U.S. Forest Service

Washington Fish and Game

Update 2:11 p.m.:

A federal judge allowed a wolf derby to proceed on public land in Idaho, ruling its organizers aren't required to get a special permit from the U.S. Forest Service.

U.S. District Magistrate Judge Candy Wagahoff Dale issued the ruling Friday, hours after a morning hearing.

WildEarth Guardians and other environmental groups had sought to stop the derby, arguing the Forest Service was ignoring its own rules that require permits for competitive events.

The Forest Service, meanwhile, countered no permit was needed.

forest, trees, snow
U.S. Forest Service, Northern Region / Flickr Creative Commons

A federal lawsuit filed by two Idaho counties is challenging the legality of a national forest travel plan that closed off about 200 miles of trails to motorized vehicles.

The lawsuit was filed Monday by Idaho and Clearwater counties against the Clearwater National Forest.

The counties contend the forest failed to adequately coordinate with local leaders while drafting the plan and didn't consider the economic impact it could have on local communities.

mountains, pine trees, forest
U.S. Forest Service, Northern Region / Flickr Creative Commons

Bonner County commissioners in northern Idaho are urging the U.S. Forest Service not to designate any more lands as potential federally protected wilderness in the Kootenai and Panhandle national forests.

The Bonner County Daily Bee reports in a story on Sunday that commissioners say there are other ways for pristine areas to be preserved.

Commissioner Mike Nielsen says Scotchman Peak needs to be protected but that wilderness protection would isolate adjacent areas where trails are groomed for snowmobile riders.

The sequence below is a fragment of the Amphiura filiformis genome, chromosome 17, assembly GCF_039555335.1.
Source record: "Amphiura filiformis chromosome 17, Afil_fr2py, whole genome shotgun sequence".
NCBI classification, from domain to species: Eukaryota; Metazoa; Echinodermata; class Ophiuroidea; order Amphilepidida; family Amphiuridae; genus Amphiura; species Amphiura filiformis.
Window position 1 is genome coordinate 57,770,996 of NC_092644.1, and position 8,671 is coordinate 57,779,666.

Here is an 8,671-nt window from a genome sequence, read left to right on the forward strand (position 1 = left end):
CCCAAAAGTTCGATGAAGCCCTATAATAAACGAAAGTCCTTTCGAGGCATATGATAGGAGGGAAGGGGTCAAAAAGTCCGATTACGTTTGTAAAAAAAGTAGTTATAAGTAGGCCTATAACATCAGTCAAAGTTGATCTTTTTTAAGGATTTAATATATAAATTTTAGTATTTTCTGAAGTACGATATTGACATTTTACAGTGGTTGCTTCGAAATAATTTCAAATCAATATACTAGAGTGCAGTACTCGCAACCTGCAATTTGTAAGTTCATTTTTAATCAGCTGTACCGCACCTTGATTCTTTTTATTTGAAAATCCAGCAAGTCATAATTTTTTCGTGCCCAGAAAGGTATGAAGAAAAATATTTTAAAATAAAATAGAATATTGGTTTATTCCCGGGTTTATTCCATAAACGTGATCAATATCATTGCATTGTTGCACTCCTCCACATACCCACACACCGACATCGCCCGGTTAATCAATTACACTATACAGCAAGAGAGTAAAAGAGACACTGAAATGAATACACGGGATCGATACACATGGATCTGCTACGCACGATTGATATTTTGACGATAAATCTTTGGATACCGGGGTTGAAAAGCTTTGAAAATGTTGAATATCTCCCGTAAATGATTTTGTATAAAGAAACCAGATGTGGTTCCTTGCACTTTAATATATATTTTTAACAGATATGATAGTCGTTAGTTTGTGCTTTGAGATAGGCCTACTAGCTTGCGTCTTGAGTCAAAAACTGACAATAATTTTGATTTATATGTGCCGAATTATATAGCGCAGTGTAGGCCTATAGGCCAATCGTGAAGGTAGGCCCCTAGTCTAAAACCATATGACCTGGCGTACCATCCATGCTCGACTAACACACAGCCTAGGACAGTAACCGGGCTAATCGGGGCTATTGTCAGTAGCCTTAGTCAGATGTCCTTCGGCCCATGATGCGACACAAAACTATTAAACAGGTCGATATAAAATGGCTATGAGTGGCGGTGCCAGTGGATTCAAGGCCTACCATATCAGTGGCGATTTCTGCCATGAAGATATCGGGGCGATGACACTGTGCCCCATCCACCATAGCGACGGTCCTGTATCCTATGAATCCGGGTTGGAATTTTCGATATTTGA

Mel Meier / InciWeb

Federal officials say they lost a prime opportunity to rehabilitate and reseed areas burned over the summer by wildfires because of the partial government shutdown.

Workers for the U.S. Forest Service and Bureau of Land Management returned to work Thursday after a 16-day lay-off.

Sawtooth, lands, forest
The Knowles Gallery / Flickr Creative Commons

Three federal agencies spent $392 million in 2012 to manage 32 million acres of Idaho public land, according to a report illustrating costs Idaho would face by assuming oversight of a substantial swath of the territory.

The Idaho Statesman reports the report was requested by U.S. Rep. Mike Simpson from the U.S. Forest Service, the Bureau of Land Management and the U.S. Fish and Wildlife Service.

State lawmakers are discussing a proposal to take over 16.4 million acres of federal land.

timber, logging, equipment
D-Stanley / Flickr Creative Commons

The U.S. Forest Service is shutting down timber sales on national forests across the country due to the partial shutdown of the federal government.

Oregon Democratic Sen. Ron Wyden said Friday he was informed of the move by Forest Service Chief Tom Tidwell.

Forest Service spokesman Leo Kay confirmed the action in an email but said details were not immediately available.

It was not clear, for example, whether loggers could cut and haul off trees under contracts that have already been awarded, or whether the action affects just sales that have yet to be awarded.

U.S. Forest Service